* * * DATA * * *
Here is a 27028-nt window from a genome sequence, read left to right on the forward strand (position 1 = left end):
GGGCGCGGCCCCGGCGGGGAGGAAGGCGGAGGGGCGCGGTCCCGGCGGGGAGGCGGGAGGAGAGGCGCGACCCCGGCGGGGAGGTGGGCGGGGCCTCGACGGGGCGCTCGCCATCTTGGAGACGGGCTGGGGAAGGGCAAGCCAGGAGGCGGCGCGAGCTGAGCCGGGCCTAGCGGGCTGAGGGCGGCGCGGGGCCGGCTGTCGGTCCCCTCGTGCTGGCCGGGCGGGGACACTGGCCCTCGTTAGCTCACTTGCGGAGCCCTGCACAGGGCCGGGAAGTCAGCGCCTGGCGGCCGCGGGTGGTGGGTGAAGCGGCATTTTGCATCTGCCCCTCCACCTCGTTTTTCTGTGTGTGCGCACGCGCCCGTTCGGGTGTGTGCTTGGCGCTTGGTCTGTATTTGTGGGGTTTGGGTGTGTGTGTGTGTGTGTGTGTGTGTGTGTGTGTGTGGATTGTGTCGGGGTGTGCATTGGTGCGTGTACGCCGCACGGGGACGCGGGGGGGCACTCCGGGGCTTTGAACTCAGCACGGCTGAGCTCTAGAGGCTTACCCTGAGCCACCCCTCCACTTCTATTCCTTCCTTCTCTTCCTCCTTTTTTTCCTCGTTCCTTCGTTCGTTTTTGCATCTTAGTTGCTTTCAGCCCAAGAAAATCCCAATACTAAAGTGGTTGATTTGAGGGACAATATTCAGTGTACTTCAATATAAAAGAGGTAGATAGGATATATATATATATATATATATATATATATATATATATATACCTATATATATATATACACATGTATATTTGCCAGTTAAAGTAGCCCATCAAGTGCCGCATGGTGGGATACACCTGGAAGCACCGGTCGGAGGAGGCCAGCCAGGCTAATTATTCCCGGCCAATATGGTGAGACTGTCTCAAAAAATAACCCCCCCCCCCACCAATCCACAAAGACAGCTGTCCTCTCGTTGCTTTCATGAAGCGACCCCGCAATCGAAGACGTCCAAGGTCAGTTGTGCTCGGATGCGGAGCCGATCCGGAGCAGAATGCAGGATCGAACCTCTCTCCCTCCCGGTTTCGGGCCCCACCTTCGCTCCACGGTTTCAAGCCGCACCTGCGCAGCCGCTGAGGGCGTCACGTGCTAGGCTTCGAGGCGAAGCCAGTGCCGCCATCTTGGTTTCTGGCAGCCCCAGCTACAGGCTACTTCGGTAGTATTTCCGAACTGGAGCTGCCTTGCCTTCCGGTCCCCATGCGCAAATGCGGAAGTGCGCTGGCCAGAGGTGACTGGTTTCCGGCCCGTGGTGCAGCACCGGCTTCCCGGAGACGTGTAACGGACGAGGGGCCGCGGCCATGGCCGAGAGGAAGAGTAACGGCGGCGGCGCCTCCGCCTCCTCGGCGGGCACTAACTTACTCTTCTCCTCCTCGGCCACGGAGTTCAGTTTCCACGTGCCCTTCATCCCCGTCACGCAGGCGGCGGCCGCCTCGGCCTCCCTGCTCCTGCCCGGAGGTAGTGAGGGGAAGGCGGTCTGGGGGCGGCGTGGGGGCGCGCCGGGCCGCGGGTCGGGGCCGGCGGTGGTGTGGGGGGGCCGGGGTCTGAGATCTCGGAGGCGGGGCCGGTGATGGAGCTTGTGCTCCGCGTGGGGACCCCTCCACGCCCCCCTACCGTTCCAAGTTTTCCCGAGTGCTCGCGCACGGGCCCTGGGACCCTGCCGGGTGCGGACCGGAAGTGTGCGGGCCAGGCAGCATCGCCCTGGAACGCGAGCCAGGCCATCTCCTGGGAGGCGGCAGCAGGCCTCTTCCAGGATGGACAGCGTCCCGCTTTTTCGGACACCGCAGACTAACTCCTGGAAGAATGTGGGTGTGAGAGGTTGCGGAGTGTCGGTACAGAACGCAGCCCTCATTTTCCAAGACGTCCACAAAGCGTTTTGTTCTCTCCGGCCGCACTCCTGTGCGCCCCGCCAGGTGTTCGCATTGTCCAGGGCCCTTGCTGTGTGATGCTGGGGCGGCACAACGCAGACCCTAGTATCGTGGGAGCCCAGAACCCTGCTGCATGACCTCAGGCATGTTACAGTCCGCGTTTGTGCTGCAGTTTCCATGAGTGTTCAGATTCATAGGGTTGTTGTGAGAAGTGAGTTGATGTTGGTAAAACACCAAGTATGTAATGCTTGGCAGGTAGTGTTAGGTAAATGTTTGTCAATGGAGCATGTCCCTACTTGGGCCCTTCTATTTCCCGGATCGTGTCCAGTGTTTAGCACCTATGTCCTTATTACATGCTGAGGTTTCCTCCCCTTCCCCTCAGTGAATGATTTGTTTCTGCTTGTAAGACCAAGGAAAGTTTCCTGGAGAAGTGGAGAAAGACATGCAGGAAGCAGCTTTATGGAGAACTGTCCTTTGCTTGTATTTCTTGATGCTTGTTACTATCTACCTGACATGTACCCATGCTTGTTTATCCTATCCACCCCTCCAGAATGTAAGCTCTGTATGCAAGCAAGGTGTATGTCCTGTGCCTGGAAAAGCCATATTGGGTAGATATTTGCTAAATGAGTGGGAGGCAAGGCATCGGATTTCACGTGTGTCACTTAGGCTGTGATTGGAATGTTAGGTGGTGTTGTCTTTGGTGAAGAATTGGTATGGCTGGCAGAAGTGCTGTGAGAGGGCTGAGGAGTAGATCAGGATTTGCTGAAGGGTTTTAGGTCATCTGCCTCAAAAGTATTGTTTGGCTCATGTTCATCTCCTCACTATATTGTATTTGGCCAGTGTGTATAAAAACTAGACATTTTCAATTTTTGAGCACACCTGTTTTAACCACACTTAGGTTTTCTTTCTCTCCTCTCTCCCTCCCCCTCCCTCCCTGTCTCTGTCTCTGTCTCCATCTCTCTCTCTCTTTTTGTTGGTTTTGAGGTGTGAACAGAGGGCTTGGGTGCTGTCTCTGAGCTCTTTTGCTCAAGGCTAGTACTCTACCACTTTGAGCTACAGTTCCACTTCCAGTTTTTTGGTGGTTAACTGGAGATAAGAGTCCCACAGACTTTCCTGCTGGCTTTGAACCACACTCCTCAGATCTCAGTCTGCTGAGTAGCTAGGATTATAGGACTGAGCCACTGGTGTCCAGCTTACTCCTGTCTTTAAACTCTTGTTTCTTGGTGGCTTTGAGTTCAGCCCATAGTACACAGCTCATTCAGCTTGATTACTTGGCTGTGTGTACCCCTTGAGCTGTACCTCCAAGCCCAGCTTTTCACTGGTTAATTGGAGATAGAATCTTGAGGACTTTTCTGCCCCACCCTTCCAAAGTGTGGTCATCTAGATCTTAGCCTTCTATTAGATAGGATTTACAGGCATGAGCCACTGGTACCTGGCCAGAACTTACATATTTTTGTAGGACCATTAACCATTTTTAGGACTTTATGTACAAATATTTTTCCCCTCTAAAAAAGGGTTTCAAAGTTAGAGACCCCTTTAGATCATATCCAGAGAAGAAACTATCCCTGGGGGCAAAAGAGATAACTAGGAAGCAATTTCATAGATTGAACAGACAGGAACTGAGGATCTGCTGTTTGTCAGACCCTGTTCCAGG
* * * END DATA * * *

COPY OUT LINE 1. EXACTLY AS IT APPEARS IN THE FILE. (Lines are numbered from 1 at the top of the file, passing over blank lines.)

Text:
Here is a 27028-nt window from a genome sequence, read left to right on the forward strand (position 1 = left end):